- Education: The City created the Altamonte Springs Science Incubator (AS2I) program provides middle and high school students hands-on access to our innovative projects. Through this public/private partnership between the City, Seminole County Public Schools, Duke Energy, Advent Health, we are slowly demystifying what potable reuse really is and where it comes from for future generations who will use potable reuse in their daily lives.
Unlike many of the potable reuse pilot studies and projects being done, the City owns the pureALTA equipment which means the public owns pureALTA. There are no trademarks, copyrights or patents that stand in the way of other communities adopting our process as their own and making it better! To us, pureALTA is much like open-source architecture. All of us innovating together will produce exponentially dynamic benefits for future citizens of the world.
Leave your comment below, or reply to others.
Read more from the Meeting of the Minds Blog
Spotlighting innovations in urban sustainability and connected technology
While 2018 was filled with a number of successful smart city deployments, it also revealed significant challenges that will only intensify in years to come. The most pressing challenge to be addressed throughout 2019 is earning the public’s trust in smart city projects. Towards the end of 2018, we saw major data privacy concerns emerge from citizens. From these concerns a heated, but healthy discourse between citizens, local governments, and private sector companies rose to mainstream media prominence. Citizens’ expectations of privacy have begun to challenge the murky data privacy policies described by many in the private sector. 2019 will be the year of the smart city for the citizen.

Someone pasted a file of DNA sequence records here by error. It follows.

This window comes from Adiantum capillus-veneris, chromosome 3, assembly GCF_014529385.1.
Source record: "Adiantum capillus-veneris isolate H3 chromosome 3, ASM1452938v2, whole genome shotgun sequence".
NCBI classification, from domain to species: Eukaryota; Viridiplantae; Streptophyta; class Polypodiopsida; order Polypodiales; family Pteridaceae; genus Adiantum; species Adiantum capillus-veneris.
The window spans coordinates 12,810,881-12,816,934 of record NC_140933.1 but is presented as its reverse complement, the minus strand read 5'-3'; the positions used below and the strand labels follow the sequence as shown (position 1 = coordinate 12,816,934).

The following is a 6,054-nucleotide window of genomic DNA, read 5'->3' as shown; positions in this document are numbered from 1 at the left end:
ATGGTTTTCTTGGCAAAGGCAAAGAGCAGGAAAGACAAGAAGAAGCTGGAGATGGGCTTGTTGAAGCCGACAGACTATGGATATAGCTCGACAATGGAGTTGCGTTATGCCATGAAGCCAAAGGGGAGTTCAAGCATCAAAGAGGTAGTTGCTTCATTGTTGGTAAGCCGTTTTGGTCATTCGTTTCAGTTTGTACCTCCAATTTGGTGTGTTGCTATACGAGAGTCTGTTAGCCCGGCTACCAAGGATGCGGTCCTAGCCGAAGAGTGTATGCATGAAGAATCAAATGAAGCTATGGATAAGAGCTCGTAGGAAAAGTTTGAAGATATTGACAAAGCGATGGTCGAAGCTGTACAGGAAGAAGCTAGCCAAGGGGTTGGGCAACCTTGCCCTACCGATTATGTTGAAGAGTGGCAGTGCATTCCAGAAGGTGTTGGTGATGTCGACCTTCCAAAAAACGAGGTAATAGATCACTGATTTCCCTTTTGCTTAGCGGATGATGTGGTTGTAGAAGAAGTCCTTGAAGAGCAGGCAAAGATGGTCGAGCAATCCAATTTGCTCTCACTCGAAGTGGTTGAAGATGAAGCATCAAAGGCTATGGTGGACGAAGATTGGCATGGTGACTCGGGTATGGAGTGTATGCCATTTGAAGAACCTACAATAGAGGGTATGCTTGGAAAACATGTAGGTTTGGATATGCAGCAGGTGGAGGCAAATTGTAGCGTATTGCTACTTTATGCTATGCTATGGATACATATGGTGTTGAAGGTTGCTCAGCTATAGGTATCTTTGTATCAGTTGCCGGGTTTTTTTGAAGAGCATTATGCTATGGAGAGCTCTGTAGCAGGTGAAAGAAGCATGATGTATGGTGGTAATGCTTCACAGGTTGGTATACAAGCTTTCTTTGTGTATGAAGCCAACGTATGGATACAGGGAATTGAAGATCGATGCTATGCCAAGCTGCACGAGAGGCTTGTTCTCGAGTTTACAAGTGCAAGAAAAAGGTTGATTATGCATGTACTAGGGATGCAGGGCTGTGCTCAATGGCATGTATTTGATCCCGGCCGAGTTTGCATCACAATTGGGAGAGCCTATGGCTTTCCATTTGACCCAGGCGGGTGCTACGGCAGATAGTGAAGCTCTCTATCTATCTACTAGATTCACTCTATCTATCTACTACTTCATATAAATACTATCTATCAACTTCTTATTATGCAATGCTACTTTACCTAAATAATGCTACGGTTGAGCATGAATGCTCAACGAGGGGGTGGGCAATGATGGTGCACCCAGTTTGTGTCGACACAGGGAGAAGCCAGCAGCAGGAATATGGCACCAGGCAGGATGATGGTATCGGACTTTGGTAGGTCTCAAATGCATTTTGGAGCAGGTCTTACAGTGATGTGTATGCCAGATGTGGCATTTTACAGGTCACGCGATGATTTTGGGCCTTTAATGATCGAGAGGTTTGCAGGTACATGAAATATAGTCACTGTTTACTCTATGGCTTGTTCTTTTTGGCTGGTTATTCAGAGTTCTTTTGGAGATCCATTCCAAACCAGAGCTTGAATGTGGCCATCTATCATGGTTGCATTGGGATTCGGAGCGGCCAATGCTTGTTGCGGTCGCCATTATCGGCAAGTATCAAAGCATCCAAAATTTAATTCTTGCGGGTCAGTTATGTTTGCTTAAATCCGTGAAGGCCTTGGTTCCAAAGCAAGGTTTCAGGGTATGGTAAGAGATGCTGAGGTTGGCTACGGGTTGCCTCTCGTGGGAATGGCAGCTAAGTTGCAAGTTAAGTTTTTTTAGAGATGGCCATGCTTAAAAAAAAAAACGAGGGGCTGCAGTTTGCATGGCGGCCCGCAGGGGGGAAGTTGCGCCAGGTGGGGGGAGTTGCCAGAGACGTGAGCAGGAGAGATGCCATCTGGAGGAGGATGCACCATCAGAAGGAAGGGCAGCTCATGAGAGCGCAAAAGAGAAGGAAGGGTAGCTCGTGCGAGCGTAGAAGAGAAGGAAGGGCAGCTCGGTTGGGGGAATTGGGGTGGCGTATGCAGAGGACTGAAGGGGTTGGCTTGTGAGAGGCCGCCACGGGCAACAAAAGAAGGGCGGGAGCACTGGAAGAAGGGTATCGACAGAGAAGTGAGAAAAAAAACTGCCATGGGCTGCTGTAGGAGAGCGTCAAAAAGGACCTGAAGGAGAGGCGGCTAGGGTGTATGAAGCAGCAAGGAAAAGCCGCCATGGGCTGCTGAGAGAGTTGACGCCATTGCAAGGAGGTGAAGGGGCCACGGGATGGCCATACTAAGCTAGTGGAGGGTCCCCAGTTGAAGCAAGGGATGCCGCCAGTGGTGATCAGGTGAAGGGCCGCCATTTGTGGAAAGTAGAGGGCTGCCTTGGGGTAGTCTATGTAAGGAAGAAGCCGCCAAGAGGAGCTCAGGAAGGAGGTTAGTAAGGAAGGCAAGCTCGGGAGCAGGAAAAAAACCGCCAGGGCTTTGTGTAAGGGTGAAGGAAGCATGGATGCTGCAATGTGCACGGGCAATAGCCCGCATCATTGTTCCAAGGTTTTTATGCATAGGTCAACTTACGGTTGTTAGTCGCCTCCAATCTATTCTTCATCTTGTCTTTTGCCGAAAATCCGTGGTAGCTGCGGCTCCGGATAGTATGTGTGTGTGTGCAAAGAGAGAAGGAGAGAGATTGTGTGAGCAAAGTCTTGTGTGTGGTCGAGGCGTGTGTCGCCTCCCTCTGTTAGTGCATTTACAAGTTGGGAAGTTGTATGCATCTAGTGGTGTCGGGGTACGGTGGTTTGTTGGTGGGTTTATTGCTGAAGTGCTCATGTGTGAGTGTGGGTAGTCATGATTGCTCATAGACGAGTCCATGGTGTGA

Collaboration extends beyond City Hall. Unlike a city like New York, where most government functions are under the purview of the municipal government, a city the size of Chula Vista (population 268,000) or smaller has to collaborate with regional partners, such as school districts, hospital districts, water districts, the port district, and neighboring cities. By keeping dialogue open and working together on major projects we’ve opened up new opportunities for economic development, smart cities pilot initiatives and education.
AVs can move more people in fewer vehicles on less congested streets compared to private cars. This means that some London streets could be made narrower and spare street space can be reallocated for other uses including bus lanes, cycling lanes, or expanded pavements. Street space can also be released for vegetation, allowing for cleaner streets and better storm water management.